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The Taliban Moved Quicker Than Anticipated To Take Afghanistan


While President Biden said several days ago that he did not regret his decision to withdraw from Afghanistan, the speed with which the Taliban have swept through the country and approach the capital of Kabul is not what Biden told the American people to anticipate. Here's what the president said on July 8.


PRESIDENT JOE BIDEN: The jury is still out, but the likelihood there's going to be the Taliban overrunning everything and owning the whole country is highly unlikely.

CORNISH: NPR White House correspondent Franco Ordoñez is here now. Franco, that was then. This is now. What are you hearing from the White House?

FRANCO ORDOÑEZ, BYLINE: Well, the president announced yesterday that he was sending a thousand more troops to Afghanistan as things continue to escalate. That's in addition to the 3,000 troops who were already on their way this weekend and another thousand who were already in the country. I mean, as we've been talking about, the concerns that the government of Kabul will fall are only increasing. And frankly, Biden shared his assessment of the security situation last night, stating that the Afghan military couldn't or wouldn't be able to hold the country.

CORNISH: What is Biden saying in the face of political criticism back here?

ORDOÑEZ: Well, you know, he has - a lot have been questions about whether White House might rethink their plans, and plans do keep changing. I mean, the Biden administration would not be sending in thousands of more troops if it was confident that the Afghans could have a handle on its own security. But it is also very unlikely that the United States is going to return to combat operations. You know, as I was told by one former ambassador of Afghanistan - that you just cannot rewind this film. I mean, the reality is, yes, the United States could go back. And there really is no question about the outcome. The United States military is a much different animal than the Taliban forces. But the cost for the United States could be great, including human casualties. And Biden says he is not willing to do that. He is defending his decision. And he argued in a statement last - yesterday that continued military presence in the region would not have made a difference. He says he is the fourth president to preside over an American troop presence, and he said he won't allow it to be passed onto a fifth president.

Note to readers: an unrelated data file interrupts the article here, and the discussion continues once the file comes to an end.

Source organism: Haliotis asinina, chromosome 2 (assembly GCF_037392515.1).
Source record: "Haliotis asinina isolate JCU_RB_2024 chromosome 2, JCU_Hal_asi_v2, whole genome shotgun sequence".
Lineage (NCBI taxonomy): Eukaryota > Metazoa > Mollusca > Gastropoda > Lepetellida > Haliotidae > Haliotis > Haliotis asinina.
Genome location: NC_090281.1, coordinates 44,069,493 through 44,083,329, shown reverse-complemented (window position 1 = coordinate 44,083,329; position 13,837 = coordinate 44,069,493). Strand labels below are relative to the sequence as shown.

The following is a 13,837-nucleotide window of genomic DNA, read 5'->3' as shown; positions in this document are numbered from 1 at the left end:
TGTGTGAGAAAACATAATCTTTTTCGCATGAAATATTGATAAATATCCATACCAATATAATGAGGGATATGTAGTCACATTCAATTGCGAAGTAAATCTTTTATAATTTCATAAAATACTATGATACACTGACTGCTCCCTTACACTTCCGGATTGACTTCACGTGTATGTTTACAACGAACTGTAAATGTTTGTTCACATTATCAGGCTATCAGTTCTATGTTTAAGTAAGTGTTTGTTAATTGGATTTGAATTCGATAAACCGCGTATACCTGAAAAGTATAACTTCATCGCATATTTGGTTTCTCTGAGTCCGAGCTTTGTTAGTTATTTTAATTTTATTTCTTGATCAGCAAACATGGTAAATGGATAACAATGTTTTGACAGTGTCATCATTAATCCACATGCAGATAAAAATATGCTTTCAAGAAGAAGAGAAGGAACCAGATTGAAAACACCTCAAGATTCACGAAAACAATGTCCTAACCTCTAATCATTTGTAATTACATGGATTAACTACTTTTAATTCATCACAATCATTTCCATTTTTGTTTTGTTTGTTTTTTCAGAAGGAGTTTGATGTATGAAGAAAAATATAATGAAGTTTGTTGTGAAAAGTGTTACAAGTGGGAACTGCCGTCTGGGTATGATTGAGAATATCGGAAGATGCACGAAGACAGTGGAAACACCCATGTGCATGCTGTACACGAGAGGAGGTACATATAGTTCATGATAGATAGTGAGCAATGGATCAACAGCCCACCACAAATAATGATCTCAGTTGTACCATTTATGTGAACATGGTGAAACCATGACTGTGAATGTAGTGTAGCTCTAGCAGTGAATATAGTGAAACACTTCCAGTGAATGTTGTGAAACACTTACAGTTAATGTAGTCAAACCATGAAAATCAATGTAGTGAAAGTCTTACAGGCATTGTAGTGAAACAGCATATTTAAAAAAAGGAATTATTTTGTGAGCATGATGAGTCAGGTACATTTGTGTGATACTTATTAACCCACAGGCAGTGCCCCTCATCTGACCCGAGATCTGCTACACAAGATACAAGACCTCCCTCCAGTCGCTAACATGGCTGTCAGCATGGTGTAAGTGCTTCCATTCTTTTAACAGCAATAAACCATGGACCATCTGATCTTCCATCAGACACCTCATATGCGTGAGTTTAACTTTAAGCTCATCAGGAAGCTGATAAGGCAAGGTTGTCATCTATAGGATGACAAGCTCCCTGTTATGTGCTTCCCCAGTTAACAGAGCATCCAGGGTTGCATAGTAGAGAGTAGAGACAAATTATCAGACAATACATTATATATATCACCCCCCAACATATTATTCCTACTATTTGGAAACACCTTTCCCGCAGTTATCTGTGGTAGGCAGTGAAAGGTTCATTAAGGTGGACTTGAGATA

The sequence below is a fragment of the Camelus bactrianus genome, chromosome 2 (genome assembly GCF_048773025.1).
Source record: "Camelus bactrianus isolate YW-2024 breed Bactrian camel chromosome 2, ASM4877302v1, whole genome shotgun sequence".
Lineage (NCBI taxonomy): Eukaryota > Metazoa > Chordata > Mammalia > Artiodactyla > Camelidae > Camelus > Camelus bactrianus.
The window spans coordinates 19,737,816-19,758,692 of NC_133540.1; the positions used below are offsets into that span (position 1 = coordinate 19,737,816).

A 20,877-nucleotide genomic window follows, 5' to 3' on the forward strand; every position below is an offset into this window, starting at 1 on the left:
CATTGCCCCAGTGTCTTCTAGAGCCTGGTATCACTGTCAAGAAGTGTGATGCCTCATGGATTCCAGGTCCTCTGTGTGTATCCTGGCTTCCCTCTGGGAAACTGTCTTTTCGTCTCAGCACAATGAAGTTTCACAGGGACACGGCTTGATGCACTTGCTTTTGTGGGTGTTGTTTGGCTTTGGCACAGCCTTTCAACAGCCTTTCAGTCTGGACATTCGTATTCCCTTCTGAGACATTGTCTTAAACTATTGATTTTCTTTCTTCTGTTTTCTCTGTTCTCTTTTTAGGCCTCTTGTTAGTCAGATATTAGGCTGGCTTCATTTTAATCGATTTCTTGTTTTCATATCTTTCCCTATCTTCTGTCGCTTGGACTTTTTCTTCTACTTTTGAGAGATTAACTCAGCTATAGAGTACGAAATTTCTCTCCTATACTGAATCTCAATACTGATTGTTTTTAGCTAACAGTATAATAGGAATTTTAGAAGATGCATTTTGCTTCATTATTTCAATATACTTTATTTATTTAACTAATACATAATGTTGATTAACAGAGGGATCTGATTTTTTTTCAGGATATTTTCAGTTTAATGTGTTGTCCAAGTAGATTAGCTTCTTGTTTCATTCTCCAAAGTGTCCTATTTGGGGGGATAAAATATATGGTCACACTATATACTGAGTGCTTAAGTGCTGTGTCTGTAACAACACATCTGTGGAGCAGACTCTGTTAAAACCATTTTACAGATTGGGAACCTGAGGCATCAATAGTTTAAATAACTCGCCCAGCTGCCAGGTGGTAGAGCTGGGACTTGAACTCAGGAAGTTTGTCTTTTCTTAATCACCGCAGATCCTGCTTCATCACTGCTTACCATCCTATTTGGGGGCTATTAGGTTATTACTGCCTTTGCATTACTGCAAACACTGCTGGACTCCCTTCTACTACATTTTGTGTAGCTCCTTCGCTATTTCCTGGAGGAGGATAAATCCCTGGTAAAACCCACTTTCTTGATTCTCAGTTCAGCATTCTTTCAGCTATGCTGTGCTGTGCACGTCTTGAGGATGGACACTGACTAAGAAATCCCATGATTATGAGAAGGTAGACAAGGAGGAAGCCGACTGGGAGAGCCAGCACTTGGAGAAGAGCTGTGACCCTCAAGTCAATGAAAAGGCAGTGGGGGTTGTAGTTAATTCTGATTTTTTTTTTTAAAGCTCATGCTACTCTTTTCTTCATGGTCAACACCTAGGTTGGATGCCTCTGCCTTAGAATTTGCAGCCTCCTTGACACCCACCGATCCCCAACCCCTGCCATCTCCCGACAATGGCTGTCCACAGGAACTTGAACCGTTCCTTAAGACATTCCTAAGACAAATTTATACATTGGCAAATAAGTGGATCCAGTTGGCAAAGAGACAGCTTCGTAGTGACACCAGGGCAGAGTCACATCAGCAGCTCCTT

CORNISH: Are they entertaining this argument from critics that the U.S. could have kept a smaller force of a few thousand in Afghanistan to keep stability?

ORDOÑEZ: That probably is the argument that the administration is pushing back hardest against. They say it is a false argument and that there is no way that 2,500 or 3,000 U.S. troops could have done what, obviously, the Afghan army of 300,000 couldn't do. Now, critics do say that this crisis was avoidable and that the United States is running out on the people of Afghanistan, who these critics say they have - the United States has a moral obligation to protect. I will say, of course, the administration says they are doing everything they can to help Afghans who supported the United States. And, you know - but there's so many questions left. There are over 30 million Afghans, and their future just might rest in the hands of the Taliban now.

CORNISH: That's NPR White House correspondent Franco Ordoñez. Franco, thank you for your reporting.

ORDOÑEZ: Thanks, Audie. Transcript provided by NPR, Copyright NPR.

Franco Ordoñez is a White House Correspondent for NPR's Washington Desk. Before he came to NPR in 2019, Ordoñez covered the White House for McClatchy. He has also written about diplomatic affairs, foreign policy and immigration, and has been a correspondent in Cuba, Colombia, Mexico and Haiti.